On September 9 of 2007, the Mets had 81 wins, identical to what the Tribe currently boasts. They also had a six-game lead in their division—again, same as our guys. By September 12, New York had extended that lead to seven games over Philadelphia with just 17 games left to play. That’s when the Phillies came to Shea Stadium and swept three straight, including two wins over Mets Hall of Fame starters Tom Glavine and Pedro Martinez.

By this point, there was little reason to panic. New York had 13 of its final 14 games against divisional bottom feeders Washington and Florida. And yet, unraveling like a $40 suit, they lost 8 of those 13, putting them into a tie with Philly heading into the final day of the season. Grizzled ace Tom Glavine took the hill with New York still in play for both the division and a possible Wild Card spot. Instead, Glavine was shelled for seven runs in a third of an inning, and the monumental collapse was complete.


While the Mets might be the most extreme and frightening case, it’s not an entirely isolated one.

Tito Francona himself has been through a much publicized September nightmare, when the infamous “chicken and beer” Red Sox of 2011 went 7-20 in the final month, dropping from first to third place in the AL East.

The 1995 California Angels ruled the West for two months, and still had a six-game lead of their own by September 9. That final stretch then proceeded to include both a 9-game losing streak and a 5-game winning streak, as the Halos manically tried to stave off an epic collapse. They did enough to earn a one-game playoff, but it was against Randy Johnson and Seattle. Lights out.


You might be wondering why I’ve waited this long to mention the late season collapse closest to our souls—the 2005 Indians, who dropped five out their last six to fall out of both the division and wild card races. Well, in fairness, that team was just as much an example of a miraculous September surge as a choke-job (and yes, this was the occasion in which White Sox manager Ozzie Guillen literally performed a choking gesture to mock the Indians in the season’s final series).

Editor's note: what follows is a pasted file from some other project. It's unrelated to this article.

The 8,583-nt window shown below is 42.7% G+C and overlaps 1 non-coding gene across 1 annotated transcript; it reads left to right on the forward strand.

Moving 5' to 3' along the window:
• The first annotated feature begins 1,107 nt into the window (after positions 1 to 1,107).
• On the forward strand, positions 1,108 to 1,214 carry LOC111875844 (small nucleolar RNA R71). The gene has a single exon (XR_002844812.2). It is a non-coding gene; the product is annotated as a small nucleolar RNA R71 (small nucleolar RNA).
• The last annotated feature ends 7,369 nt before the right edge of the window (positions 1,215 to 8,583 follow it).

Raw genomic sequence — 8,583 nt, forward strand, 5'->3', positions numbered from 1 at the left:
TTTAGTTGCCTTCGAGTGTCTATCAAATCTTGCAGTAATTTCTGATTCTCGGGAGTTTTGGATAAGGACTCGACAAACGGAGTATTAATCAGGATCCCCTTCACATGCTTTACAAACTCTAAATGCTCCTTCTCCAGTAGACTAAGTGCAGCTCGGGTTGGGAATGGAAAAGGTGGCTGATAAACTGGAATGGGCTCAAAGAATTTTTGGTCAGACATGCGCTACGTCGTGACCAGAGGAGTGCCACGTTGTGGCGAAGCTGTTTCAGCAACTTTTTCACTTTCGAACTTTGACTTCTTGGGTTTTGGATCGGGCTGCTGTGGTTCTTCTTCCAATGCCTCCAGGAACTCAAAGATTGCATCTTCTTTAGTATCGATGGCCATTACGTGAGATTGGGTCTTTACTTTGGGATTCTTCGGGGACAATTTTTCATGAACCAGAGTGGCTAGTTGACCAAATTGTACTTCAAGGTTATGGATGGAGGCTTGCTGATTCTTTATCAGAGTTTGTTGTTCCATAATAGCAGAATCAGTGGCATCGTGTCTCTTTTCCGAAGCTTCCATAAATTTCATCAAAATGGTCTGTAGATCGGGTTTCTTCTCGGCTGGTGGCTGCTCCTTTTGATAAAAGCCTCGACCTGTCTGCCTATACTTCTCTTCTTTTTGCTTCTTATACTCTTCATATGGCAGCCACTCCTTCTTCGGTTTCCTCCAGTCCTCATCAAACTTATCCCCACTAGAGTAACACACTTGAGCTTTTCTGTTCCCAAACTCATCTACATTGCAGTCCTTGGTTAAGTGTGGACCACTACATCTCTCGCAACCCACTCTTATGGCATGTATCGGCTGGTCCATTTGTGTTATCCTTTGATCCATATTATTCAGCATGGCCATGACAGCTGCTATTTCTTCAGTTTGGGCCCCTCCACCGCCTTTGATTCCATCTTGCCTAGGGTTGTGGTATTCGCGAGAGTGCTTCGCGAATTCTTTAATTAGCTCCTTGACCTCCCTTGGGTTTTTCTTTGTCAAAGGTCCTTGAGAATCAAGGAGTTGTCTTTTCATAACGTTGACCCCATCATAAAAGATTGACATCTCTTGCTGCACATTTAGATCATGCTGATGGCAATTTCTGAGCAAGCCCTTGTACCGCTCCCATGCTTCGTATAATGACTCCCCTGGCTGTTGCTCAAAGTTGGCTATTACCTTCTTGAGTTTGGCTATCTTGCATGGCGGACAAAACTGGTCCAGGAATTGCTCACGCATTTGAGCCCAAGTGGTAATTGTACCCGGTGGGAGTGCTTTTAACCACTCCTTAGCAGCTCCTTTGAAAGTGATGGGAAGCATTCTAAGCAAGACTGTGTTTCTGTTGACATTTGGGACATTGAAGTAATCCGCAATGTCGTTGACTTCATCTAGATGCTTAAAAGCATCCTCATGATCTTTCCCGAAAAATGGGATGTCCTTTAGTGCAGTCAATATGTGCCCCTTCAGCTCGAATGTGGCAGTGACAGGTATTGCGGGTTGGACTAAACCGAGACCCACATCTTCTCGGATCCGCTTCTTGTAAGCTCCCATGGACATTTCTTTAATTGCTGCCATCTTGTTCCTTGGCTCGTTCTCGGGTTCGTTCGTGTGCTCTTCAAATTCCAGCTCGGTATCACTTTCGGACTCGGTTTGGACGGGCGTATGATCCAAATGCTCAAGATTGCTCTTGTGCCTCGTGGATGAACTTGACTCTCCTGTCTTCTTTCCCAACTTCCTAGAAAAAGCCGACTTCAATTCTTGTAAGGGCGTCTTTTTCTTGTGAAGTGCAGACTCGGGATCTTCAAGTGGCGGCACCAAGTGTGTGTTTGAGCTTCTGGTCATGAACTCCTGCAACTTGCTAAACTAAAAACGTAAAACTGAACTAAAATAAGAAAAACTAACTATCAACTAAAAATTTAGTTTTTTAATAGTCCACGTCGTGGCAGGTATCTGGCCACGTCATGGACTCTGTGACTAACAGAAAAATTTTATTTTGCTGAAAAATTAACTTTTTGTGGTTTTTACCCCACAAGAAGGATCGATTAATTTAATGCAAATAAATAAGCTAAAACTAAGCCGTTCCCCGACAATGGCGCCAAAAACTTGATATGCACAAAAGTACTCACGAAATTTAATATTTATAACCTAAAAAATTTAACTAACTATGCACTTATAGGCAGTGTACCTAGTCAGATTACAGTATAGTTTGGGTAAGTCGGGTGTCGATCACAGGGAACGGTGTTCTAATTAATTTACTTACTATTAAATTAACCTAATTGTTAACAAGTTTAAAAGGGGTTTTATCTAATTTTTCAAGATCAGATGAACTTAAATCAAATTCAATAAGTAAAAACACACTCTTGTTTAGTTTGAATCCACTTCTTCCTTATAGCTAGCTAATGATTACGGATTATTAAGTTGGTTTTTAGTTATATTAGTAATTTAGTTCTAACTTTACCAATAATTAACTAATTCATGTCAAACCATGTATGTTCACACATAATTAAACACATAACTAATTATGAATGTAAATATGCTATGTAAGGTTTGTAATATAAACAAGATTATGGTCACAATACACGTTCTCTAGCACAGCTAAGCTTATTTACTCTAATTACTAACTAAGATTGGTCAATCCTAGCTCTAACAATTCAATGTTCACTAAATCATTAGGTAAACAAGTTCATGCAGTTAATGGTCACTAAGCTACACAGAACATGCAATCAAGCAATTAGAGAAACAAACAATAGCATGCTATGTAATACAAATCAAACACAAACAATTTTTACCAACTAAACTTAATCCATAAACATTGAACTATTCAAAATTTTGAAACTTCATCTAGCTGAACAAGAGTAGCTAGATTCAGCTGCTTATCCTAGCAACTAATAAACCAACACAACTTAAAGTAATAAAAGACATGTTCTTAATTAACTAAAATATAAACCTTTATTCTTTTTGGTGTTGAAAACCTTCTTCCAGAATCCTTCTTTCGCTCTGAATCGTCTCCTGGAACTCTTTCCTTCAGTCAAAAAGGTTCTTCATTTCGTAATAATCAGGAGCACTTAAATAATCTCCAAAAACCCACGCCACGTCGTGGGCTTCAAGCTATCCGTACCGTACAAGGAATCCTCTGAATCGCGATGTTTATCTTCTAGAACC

On September 5 of that year, Cleveland was actually 9.5 games behind Chicago and 2 games back of New York for the Wild Card. They then went out and won 17 of their next 20 to take over the WC lead and pull within 1.5 games of the Pale Hose. We really ought to remember September of ’05 as one of the great triumphs in club history, but that soggy ending, unfortunately, is what endures. After Grady Sizemore lost a ball in the late-September sun to let the Royals win in the ninth inning, 5-4, the Indians then dropped two of the three to the Devil Rays before suffering the season-ending sweep to the ChiSox. If the current Wild Card rules had applied back then, they would have earned themselves a one-game playoff in Boston. Instead, they went home despite a 93-win campaign.

This year, a mere 12-11 finish will give Cleveland 93 wins again. Hopefully this time that will prove worth its weight in pennant material. I feel pretty good about it, personally. I just like planting seeds of doubt and watching them grow. It’s a bit of a problem, I know.

At least it’s another reason to remember that the Warriors blew a 3-1 lead and lost the NBA Finals.